Popular right-wing figures Alex Jones and Roger Stone could potentially face charges of incitement related to the January 6 Capitol riots.
Jones, the founder of conspiracy media organisation Infowars, spoke to protesters at Freedom Plaza in Washington, urging them “to resist the globalists” as former President Donald Trump advanced claims the 2020 election was rigged.
“We are investigating potential ties between those physically involved in the attack on the Capitol and individuals who may have influenced them, such as Roger Stone, Alex Jones and Ali Alexander (the organiser for Stop the Steal),” an anonymous US official told The Washington Post.
Officials say their investigation will attempt to see if enough responsibility can be placed on the individuals to justify potential criminal charges, such as conspiracy or aiding the effort.
However, they admit the outcome is “distant” and uncertain.
Jones was recorded speaking to protesters, claiming they were “under attack from globalists” in a new form of “21st century warfare”.
The Texas-based broadcaster, who has been on-air for more than 20 years, has spent his career opposing authoritarianism, building a giant audience of online contrarians in the process.
He has appeared at numerous political rallies around the US, becoming somewhat of a figurehead of the anti-Establishment movement.
“I don’t know how all this is all going to end, but if they want to fight, they better believe they’ve got one,” Jones said at the rally. “We’re under attack, and we need to understand this is 21st-century warfare and get on a war-footing.”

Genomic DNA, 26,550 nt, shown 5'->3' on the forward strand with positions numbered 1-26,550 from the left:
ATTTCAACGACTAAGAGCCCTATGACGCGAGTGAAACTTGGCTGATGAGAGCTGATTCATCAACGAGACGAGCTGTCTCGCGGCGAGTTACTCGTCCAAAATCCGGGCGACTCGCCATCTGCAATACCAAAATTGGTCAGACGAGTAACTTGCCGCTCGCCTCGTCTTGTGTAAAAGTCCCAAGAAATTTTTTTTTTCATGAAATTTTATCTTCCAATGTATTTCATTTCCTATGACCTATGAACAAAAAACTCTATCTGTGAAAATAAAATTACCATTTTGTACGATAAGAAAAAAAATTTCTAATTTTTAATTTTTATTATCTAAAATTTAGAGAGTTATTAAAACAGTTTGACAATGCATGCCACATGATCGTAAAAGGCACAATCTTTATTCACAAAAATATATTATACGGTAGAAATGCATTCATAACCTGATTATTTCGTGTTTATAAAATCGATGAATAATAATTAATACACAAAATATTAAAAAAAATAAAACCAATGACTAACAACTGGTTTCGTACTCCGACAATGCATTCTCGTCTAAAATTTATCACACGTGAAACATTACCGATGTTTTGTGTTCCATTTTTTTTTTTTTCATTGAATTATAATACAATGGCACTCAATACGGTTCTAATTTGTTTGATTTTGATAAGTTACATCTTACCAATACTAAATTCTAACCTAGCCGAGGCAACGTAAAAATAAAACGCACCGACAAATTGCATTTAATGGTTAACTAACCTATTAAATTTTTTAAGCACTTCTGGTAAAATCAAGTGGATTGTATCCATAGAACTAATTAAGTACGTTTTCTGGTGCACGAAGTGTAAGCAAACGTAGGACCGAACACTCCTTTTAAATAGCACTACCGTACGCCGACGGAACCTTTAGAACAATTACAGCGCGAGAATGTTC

However, lawyer Marc Randazza said the video shows the conspiracy show host urging for calm, in the crowd.
“If you wish to know what Alex Jones’ role was (on January 6) you need look no further than the video,” Mr Randazza said.
Jones was recorded shouting from an inaugural stage, “Let’s not fight the police and give the system what they want. I have specifically denounced the violence at the Capitol, the intrusion in the Capitol. That’s not how we settle things in America.”
Stone, a long-time ally of Mr Trump who has previously published a book suggesting Lyndon B. Johnson was behind John F. Kennedy’s assassination, has also been eyed by investigators.
Speaking to Trump supporters the day before the riots, Stone said there was “an epic struggle for the future of this country between dark and light … the godly and the godless … good and evil”.
Stone’s lawyer Grant Smith rebuked claims his client could be pinned as an aggressor, saying it was a classic case of “guilt by association”.
“There is no evidence whatsoever that Roger Stone was involved in any way, or had advance knowledge about the shocking attack that took place at the US Capitol on January 6,” he said.
“Any implication to the contrary using ‘guilt by association’ is both dishonest and inaccurate.”
First Amendment lawyer Ken White said the investigations will bring about a long period of legal muddy water for both sides in what has been a rollercoaster start to the year for the embattled country fighting to repair itself.
“It’s incredibly hard under current law to say that someone like Alex Jones saying something a day or a week before is going to meet that standard as the law has been interpreted,” Mr White said.
“I anticipate that you will see increasingly creative alternative approaches by federal prosecutors, like conspiracy.”